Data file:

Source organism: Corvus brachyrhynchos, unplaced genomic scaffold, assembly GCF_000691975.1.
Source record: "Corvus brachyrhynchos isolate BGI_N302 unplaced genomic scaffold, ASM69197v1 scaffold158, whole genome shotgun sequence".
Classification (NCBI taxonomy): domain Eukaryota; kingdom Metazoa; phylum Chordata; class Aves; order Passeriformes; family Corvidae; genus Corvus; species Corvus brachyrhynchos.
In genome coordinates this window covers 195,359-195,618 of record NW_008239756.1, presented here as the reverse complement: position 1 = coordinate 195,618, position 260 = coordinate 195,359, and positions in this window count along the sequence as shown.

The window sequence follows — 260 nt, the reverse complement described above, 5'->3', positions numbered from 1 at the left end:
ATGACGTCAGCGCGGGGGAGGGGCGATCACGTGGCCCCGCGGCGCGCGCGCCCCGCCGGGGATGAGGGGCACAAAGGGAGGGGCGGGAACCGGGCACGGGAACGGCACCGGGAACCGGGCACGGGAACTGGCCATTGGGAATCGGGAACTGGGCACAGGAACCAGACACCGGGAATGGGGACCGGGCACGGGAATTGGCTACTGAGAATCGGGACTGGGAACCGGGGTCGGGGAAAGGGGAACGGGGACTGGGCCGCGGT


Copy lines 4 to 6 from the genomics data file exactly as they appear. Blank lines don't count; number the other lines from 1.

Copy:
In genome coordinates this window covers 195,359-195,618 of record NW_008239756.1, presented here as the reverse complement: position 1 = coordinate 195,618, position 260 = coordinate 195,359, and positions in this window count along the sequence as shown.

The window sequence follows — 260 nt, the reverse complement described above, 5'->3', positions numbered from 1 at the left end:
ATGACGTCAGCGCGGGGGAGGGGCGATCACGTGGCCCCGCGGCGCGCGCGCCCCGCCGGGGATGAGGGGCACAAAGGGAGGGGCGGGAACCGGGCACGGGAACGGCACCGGGAACCGGGCACGGGAACTGGCCATTGGGAATCGGGAACTGGGCACAGGAACCAGACACCGGGAATGGGGACCGGGCACGGGAATTGGCTACTGAGAATCGGGACTGGGAACCGGGGTCGGGGAAAGGGGAACGGGGACTGGGCCGCGGT